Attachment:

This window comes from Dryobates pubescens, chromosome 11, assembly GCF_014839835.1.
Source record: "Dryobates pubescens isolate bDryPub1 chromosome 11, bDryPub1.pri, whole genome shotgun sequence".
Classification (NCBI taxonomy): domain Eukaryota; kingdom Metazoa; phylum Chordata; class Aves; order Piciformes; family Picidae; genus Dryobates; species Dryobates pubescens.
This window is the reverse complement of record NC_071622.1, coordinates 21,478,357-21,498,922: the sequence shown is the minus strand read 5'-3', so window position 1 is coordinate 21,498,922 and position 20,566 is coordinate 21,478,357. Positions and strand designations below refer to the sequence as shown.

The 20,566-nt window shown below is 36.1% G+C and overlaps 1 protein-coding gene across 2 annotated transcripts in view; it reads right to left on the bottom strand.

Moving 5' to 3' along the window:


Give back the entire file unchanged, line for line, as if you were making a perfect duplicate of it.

This window comes from Dryobates pubescens, chromosome 11, assembly GCF_014839835.1.
Source record: "Dryobates pubescens isolate bDryPub1 chromosome 11, bDryPub1.pri, whole genome shotgun sequence".
Classification (NCBI taxonomy): domain Eukaryota; kingdom Metazoa; phylum Chordata; class Aves; order Piciformes; family Picidae; genus Dryobates; species Dryobates pubescens.
This window is the reverse complement of record NC_071622.1, coordinates 21,478,357-21,498,922: the sequence shown is the minus strand read 5'-3', so window position 1 is coordinate 21,498,922 and position 20,566 is coordinate 21,478,357. Positions and strand designations below refer to the sequence as shown.

The 20,566-nt window shown below is 36.1% G+C and overlaps 1 protein-coding gene across 2 annotated transcripts in view; it reads right to left on the bottom strand.

Moving 5' to 3' along the window: